In releasing the Rumsfeld document, the National Security Archive asserted that the language indicates that "as long as the American public is not `targeted'" by psychological warfare messages, "any leakage of PSYOP to the American public does not matter."
Larry Di Rita, a senior adviser to Rumsfeld and until recently his chief spokesman, strongly rejected that assertion.
"We feel very confident that we are operating in a manner that is appropriate for the world we're in and that is proper for the anxieties that people have," he said, while acknowledging that the Pentagon has yet to develop detailed doctrine, or written guidelines, to spell out all the limits and restrictions on information operations.
"I reject the premise" of the National Security Archive's interpretation of the Rumsfeld document, Di Rita said.
He said that since the document was signed in October 2003, the Pentagon has learned the importance of creating "firewalls" between the military's psychological warfare operations and its public affairs efforts, which are intended to be truthful at all times. That and other issues were examined as part of a broad, yearlong review of Pentagon priorities and strategies, to be publicly released Feb. 6.
Bush Reasserts Presidential Prerogatives
Eavesdropping, Katrina Probe Cited as Concerns
By Jim VandeHei
Washington Post Staff Writer
Friday, January 27, 2006; A06
President Bush set limits yesterday on White House cooperation in three political disputes, saying he is determined to assert presidential prerogatives on such matters as domestic eavesdropping and congressional inquiries into Hurricane Katrina.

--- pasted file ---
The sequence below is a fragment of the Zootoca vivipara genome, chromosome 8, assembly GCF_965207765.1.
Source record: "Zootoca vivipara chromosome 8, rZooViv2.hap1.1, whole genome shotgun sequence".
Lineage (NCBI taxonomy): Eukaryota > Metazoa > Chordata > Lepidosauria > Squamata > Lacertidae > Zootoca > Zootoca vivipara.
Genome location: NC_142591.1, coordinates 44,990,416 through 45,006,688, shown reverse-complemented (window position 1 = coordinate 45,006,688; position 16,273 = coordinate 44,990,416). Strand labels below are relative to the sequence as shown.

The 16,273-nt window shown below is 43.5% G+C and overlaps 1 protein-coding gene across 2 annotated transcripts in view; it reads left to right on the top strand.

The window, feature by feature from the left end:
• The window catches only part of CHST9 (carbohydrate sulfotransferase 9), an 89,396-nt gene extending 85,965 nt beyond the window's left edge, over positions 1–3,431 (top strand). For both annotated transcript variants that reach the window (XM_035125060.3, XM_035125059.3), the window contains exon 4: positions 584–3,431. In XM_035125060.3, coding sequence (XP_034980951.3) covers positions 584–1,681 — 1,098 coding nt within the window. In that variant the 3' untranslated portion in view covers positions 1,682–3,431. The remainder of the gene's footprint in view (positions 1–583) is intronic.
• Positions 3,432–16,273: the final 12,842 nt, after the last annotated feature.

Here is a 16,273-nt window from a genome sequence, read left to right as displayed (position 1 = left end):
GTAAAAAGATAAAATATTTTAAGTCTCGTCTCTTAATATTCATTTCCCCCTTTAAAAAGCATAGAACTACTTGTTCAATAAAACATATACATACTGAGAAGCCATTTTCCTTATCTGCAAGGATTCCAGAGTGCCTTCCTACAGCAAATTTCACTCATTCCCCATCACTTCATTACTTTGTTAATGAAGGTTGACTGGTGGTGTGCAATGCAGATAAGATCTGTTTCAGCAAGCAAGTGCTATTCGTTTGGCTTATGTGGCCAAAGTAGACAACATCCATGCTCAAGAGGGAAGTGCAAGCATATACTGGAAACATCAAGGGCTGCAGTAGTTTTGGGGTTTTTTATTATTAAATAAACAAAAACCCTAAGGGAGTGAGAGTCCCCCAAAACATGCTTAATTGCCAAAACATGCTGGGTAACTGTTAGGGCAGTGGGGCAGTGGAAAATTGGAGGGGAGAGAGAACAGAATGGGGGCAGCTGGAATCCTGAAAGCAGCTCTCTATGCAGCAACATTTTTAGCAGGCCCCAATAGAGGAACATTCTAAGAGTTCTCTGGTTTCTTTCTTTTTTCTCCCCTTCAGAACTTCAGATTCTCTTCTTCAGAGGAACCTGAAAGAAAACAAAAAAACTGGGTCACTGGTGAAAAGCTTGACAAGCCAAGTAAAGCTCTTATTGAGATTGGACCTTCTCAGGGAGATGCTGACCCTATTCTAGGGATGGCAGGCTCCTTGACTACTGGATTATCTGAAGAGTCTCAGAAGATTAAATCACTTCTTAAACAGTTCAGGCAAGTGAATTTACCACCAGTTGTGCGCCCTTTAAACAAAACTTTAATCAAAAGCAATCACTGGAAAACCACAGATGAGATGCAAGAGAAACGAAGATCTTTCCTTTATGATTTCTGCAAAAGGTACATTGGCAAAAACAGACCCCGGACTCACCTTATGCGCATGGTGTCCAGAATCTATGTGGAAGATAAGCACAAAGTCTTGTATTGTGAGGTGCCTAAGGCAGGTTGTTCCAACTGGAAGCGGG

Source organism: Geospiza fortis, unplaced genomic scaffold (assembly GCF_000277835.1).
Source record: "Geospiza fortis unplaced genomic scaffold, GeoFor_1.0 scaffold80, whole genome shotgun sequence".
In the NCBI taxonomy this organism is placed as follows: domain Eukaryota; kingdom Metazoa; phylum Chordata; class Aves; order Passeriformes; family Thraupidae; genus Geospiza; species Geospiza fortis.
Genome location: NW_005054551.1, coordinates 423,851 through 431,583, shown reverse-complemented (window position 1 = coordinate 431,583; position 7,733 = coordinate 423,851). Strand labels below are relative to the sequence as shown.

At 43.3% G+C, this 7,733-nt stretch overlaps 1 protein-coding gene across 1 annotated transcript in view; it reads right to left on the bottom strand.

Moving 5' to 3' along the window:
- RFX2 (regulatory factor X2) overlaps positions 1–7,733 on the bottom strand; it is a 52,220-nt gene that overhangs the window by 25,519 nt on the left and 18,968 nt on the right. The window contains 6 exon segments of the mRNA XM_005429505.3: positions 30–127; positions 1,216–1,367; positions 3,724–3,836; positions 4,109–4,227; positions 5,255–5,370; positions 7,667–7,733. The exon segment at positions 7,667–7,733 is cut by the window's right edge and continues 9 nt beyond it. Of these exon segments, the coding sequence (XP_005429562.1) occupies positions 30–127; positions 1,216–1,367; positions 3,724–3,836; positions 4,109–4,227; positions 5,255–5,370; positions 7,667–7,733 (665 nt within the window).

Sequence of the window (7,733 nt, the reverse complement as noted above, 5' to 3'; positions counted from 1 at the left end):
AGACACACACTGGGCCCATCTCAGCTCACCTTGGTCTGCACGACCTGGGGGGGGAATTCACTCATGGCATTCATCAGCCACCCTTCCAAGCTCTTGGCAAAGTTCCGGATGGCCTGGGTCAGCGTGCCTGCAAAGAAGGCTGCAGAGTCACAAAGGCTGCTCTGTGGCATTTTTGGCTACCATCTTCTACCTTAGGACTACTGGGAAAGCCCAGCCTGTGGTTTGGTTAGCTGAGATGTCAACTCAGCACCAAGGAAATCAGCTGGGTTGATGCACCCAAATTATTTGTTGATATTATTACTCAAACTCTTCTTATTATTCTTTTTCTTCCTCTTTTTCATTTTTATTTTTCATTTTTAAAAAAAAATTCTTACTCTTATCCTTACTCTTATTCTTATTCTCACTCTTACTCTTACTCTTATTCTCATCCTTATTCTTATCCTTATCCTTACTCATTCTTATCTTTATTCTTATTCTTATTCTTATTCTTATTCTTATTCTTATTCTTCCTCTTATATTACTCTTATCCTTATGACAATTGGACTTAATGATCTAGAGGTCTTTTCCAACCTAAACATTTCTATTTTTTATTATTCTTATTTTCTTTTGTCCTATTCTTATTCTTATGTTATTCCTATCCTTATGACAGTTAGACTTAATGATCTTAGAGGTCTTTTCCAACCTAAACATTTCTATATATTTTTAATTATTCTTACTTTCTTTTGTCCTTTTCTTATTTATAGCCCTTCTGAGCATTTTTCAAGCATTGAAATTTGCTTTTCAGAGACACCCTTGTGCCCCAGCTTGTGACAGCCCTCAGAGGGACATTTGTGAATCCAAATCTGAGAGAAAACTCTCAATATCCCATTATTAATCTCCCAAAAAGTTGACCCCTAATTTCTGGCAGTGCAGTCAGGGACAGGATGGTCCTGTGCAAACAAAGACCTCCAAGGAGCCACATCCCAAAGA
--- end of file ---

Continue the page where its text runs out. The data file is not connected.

In a mid-morning news conference, Bush told reporters he is skeptical of a proposed law imposing new oversights on his use of the National Security Agency to listen in on electronic communications. He also said that he will block White House aides from testifying about the slow federal response to Hurricane Katrina, and that he will not release official White House photos of himself with former Republican lobbyist Jack Abramoff.
Facing repeated questions, Bush distanced himself from Abramoff, who is at the center of the biggest political corruption and bribery scandal in a generation. Bush said he does not recall having his picture taken with Abramoff or ever meeting him. Abramoff was a member of the exclusive club of Bush's $100,000 fundraisers known as Pioneers.
"Having my picture taken with someone doesn't mean that I'm a friend with him or know him very well," Bush told reporters.
According to three people who reviewed half a dozen photos of the men, Bush is pictured at official gatherings and fundraisers with Abramoff and his children. He also attended a White House meeting with some of Abramoff's clients, including tribal leaders and the then-speaker of the House for the Northern Mariana Islands, the sources said. Abramoff has pictures from the event, they said.
If prosecutors "believe something was done inappropriately in the White House, they'll come and look and they're welcome to do so," Bush said. The White House has also refused to detail meetings between Abramoff and top White House aides.
The president was similarly adamant about not allowing top aides to testify about Hurricane Katrina. Bush, who has moved on several fronts over the past five years to strengthen the power of the presidency, said it would be damaging to him and future presidents if aides feared providing candid advice.
Sen. Joseph I. Lieberman (D-Conn.), a staunch supporter of Bush on foreign policy, has accused the White House of undermining the probe by refusing to detail the role of White House officials. "If people give me advice and they're forced to disclose that advice, it means the next time an issue comes up I might not be able to get unvarnished advice from my advisers," Bush said. "And that's just the way it works."
On the issue of NSA eavesdropping on overseas communications to or from U.S. citizens, Bush said he is concerned about Congress writing a new spying law because it could force the government to provide details and clues about a top-secret program used to hunt down terrorists.